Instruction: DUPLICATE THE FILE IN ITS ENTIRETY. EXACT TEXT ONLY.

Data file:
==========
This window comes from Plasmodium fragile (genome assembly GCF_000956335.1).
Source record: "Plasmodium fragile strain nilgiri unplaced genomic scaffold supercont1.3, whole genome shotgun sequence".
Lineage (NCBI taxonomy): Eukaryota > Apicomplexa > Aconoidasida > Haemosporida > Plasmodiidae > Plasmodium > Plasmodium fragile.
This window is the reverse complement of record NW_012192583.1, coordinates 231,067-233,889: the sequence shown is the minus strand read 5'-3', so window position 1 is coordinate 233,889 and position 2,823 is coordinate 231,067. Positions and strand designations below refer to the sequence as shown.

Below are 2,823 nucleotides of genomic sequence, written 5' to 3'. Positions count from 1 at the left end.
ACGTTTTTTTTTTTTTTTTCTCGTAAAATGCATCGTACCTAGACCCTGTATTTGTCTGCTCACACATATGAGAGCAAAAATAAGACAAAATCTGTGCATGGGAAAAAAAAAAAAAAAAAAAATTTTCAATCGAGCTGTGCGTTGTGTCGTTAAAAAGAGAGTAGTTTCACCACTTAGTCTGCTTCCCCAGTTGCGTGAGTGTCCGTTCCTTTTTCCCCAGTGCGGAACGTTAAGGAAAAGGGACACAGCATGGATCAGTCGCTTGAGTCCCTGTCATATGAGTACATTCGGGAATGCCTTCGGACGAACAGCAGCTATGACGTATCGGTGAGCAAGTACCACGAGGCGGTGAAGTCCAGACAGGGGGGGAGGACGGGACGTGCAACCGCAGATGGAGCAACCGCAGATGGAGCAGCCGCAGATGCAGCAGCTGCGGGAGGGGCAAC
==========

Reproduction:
This window comes from Plasmodium fragile (genome assembly GCF_000956335.1).
Source record: "Plasmodium fragile strain nilgiri unplaced genomic scaffold supercont1.3, whole genome shotgun sequence".
Lineage (NCBI taxonomy): Eukaryota > Apicomplexa > Aconoidasida > Haemosporida > Plasmodiidae > Plasmodium > Plasmodium fragile.
This window is the reverse complement of record NW_012192583.1, coordinates 231,067-233,889: the sequence shown is the minus strand read 5'-3', so window position 1 is coordinate 233,889 and position 2,823 is coordinate 231,067. Positions and strand designations below refer to the sequence as shown.

Below are 2,823 nucleotides of genomic sequence, written 5' to 3'. Positions count from 1 at the left end.
ACGTTTTTTTTTTTTTTTTCTCGTAAAATGCATCGTACCTAGACCCTGTATTTGTCTGCTCACACATATGAGAGCAAAAATAAGACAAAATCTGTGCATGGGAAAAAAAAAAAAAAAAAAAATTTTCAATCGAGCTGTGCGTTGTGTCGTTAAAAAGAGAGTAGTTTCACCACTTAGTCTGCTTCCCCAGTTGCGTGAGTGTCCGTTCCTTTTTCCCCAGTGCGGAACGTTAAGGAAAAGGGACACAGCATGGATCAGTCGCTTGAGTCCCTGTCATATGAGTACATTCGGGAATGCCTTCGGACGAACAGCAGCTATGACGTATCGGTGAGCAAGTACCACGAGGCGGTGAAGTCCAGACAGGGGGGGAGGACGGGACGTGCAACCGCAGATGGAGCAACCGCAGATGGAGCAGCCGCAGATGCAGCAGCTGCGGGAGGGGCAAC